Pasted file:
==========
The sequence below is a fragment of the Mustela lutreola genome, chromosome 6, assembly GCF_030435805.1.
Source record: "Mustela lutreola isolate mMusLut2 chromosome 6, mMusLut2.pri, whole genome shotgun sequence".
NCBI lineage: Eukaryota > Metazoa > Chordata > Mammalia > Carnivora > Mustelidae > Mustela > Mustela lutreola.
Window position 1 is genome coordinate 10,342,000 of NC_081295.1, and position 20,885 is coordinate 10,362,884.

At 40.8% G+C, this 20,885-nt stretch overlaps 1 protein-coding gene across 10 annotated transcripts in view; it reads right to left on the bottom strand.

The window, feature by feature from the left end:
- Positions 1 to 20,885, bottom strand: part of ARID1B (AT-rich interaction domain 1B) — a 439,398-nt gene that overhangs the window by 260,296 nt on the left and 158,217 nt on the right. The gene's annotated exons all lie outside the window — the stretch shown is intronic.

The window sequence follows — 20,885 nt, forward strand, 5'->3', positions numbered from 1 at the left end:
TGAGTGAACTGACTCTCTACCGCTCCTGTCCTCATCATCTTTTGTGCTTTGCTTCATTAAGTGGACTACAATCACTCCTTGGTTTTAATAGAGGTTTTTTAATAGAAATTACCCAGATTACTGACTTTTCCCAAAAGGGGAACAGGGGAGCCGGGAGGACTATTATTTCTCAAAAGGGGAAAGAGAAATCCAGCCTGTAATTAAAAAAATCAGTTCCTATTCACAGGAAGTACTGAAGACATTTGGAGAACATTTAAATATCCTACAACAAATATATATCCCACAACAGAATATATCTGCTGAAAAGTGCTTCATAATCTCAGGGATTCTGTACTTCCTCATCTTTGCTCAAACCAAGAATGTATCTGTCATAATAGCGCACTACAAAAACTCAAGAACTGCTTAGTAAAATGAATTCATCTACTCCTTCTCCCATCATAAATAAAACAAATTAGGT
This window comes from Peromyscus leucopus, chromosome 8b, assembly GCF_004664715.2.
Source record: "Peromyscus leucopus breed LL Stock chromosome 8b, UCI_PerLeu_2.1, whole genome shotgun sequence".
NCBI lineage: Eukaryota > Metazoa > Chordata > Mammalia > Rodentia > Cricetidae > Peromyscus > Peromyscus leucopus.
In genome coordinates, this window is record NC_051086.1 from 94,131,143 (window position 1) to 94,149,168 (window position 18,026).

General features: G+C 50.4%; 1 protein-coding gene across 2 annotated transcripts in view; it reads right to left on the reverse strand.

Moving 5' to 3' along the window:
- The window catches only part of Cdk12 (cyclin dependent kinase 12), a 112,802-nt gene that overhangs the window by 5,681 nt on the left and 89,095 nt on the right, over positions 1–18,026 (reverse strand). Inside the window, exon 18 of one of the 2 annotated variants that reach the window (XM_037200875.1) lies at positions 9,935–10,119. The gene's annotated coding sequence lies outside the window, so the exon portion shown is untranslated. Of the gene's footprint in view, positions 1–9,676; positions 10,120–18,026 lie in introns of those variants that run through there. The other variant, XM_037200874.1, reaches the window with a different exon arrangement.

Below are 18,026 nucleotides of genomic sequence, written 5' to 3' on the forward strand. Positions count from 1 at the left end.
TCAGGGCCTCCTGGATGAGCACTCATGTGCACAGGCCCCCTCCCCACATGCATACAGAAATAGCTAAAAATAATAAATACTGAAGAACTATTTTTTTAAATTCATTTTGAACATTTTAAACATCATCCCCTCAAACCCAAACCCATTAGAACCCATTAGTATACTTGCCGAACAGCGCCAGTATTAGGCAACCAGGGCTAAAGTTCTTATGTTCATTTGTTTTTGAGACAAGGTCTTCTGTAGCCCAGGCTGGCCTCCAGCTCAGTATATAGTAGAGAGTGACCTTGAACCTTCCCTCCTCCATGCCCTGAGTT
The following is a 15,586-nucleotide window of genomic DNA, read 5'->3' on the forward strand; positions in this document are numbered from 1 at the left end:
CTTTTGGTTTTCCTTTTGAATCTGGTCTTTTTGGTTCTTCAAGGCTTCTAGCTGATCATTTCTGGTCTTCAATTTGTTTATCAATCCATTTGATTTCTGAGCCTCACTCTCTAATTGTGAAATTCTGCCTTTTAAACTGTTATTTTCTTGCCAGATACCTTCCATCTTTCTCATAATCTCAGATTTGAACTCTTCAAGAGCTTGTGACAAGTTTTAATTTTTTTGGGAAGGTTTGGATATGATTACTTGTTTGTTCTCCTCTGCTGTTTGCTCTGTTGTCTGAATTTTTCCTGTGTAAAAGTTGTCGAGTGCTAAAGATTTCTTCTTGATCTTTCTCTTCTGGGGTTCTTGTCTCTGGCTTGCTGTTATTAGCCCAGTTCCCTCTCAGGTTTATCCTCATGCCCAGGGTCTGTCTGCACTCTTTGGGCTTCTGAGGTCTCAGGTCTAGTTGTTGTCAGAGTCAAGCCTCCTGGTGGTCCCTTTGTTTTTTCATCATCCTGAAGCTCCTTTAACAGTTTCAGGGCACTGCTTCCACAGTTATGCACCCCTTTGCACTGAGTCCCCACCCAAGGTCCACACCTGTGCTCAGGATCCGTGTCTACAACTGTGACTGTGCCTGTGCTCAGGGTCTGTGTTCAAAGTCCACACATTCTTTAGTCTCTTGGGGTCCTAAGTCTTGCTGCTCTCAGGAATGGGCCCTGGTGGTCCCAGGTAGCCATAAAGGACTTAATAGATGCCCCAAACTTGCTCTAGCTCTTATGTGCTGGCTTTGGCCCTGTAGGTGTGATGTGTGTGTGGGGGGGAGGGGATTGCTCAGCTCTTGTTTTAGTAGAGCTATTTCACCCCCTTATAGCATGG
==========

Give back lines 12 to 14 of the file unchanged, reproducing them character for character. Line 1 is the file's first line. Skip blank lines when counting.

NCBI lineage: Eukaryota > Metazoa > Chordata > Mammalia > Rodentia > Cricetidae > Peromyscus > Peromyscus leucopus.
In genome coordinates, this window is record NC_051086.1 from 94,131,143 (window position 1) to 94,149,168 (window position 18,026).

General features: G+C 50.4%; 1 protein-coding gene across 2 annotated transcripts in view; it reads right to left on the reverse strand.